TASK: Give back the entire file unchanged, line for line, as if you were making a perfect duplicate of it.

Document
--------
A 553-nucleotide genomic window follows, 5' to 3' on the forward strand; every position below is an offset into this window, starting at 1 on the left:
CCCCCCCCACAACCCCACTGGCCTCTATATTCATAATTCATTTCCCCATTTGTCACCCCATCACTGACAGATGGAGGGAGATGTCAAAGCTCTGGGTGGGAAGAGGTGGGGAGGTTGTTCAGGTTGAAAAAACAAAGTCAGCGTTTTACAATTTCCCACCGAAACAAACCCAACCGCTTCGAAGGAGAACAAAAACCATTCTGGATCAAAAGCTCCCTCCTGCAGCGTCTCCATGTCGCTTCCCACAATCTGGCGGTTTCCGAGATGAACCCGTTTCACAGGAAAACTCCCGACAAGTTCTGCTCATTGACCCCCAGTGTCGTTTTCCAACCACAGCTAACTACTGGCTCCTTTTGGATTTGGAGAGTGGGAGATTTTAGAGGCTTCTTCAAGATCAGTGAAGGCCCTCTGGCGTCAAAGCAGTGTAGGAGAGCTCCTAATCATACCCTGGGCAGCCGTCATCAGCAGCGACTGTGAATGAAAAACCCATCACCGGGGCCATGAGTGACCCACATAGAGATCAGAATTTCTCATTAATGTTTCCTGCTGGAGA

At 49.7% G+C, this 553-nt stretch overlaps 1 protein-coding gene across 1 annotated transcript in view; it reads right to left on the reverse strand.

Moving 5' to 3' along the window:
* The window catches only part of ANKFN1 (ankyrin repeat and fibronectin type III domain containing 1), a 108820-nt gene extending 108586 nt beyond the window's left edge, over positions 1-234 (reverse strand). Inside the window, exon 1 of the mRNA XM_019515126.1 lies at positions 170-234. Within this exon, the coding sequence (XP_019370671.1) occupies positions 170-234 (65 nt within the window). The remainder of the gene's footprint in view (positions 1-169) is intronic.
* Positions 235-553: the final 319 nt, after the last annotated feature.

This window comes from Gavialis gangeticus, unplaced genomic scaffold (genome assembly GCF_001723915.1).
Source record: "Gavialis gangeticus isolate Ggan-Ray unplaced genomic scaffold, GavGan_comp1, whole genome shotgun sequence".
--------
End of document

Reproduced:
A 553-nucleotide genomic window follows, 5' to 3' on the forward strand; every position below is an offset into this window, starting at 1 on the left:
CCCCCCCCACAACCCCACTGGCCTCTATATTCATAATTCATTTCCCCATTTGTCACCCCATCACTGACAGATGGAGGGAGATGTCAAAGCTCTGGGTGGGAAGAGGTGGGGAGGTTGTTCAGGTTGAAAAAACAAAGTCAGCGTTTTACAATTTCCCACCGAAACAAACCCAACCGCTTCGAAGGAGAACAAAAACCATTCTGGATCAAAAGCTCCCTCCTGCAGCGTCTCCATGTCGCTTCCCACAATCTGGCGGTTTCCGAGATGAACCCGTTTCACAGGAAAACTCCCGACAAGTTCTGCTCATTGACCCCCAGTGTCGTTTTCCAACCACAGCTAACTACTGGCTCCTTTTGGATTTGGAGAGTGGGAGATTTTAGAGGCTTCTTCAAGATCAGTGAAGGCCCTCTGGCGTCAAAGCAGTGTAGGAGAGCTCCTAATCATACCCTGGGCAGCCGTCATCAGCAGCGACTGTGAATGAAAAACCCATCACCGGGGCCATGAGTGACCCACATAGAGATCAGAATTTCTCATTAATGTTTCCTGCTGGAGA

At 49.7% G+C, this 553-nt stretch overlaps 1 protein-coding gene across 1 annotated transcript in view; it reads right to left on the reverse strand.

Moving 5' to 3' along the window:
* The window catches only part of ANKFN1 (ankyrin repeat and fibronectin type III domain containing 1), a 108820-nt gene extending 108586 nt beyond the window's left edge, over positions 1-234 (reverse strand). Inside the window, exon 1 of the mRNA XM_019515126.1 lies at positions 170-234. Within this exon, the coding sequence (XP_019370671.1) occupies positions 170-234 (65 nt within the window). The remainder of the gene's footprint in view (positions 1-169) is intronic.
* Positions 235-553: the final 319 nt, after the last annotated feature.

This window comes from Gavialis gangeticus, unplaced genomic scaffold (genome assembly GCF_001723915.1).
Source record: "Gavialis gangeticus isolate Ggan-Ray unplaced genomic scaffold, GavGan_comp1, whole genome shotgun sequence".